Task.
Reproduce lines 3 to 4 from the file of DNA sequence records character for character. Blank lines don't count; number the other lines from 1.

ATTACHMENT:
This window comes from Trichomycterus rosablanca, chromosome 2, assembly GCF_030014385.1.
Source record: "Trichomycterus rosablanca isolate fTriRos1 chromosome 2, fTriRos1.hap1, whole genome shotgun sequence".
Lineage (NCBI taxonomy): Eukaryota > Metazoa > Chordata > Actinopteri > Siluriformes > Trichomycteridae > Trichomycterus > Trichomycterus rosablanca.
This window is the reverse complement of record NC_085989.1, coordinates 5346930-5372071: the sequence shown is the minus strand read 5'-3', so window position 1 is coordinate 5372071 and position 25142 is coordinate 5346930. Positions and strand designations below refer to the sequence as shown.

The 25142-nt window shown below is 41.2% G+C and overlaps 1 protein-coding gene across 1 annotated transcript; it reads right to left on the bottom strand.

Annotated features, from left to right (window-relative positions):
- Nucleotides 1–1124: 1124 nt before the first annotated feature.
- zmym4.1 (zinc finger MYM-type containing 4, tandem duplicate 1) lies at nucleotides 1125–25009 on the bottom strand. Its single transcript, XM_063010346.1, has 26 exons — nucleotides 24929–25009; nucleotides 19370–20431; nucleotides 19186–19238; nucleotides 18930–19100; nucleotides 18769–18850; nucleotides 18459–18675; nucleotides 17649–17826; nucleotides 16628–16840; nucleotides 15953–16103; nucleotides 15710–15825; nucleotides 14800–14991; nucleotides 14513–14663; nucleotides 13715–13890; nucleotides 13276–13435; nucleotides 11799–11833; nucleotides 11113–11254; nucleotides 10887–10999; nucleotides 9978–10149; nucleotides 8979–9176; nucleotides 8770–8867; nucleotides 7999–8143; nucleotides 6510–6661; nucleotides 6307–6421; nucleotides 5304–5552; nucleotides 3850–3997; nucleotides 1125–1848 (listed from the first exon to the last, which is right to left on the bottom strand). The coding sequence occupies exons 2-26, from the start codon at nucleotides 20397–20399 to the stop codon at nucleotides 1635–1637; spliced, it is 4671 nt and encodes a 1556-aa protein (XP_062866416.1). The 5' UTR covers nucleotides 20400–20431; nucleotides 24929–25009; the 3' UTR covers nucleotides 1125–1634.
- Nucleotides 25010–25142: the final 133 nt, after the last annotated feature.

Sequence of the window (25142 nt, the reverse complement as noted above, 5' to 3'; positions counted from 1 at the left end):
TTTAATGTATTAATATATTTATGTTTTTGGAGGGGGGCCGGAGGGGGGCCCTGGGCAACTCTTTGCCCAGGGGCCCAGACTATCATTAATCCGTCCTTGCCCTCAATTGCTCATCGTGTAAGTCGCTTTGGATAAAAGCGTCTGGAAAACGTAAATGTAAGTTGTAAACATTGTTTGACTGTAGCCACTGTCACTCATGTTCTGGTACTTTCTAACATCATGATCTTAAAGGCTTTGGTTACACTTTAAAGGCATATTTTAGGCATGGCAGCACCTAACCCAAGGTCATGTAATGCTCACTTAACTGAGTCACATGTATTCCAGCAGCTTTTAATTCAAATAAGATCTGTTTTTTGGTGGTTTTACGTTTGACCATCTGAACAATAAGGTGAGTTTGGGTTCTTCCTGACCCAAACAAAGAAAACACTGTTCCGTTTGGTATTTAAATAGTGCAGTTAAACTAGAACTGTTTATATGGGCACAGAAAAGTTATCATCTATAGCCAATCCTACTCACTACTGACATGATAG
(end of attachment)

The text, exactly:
Lineage (NCBI taxonomy): Eukaryota > Metazoa > Chordata > Actinopteri > Siluriformes > Trichomycteridae > Trichomycterus > Trichomycterus rosablanca.
This window is the reverse complement of record NC_085989.1, coordinates 5346930-5372071: the sequence shown is the minus strand read 5'-3', so window position 1 is coordinate 5372071 and position 25142 is coordinate 5346930. Positions and strand designations below refer to the sequence as shown.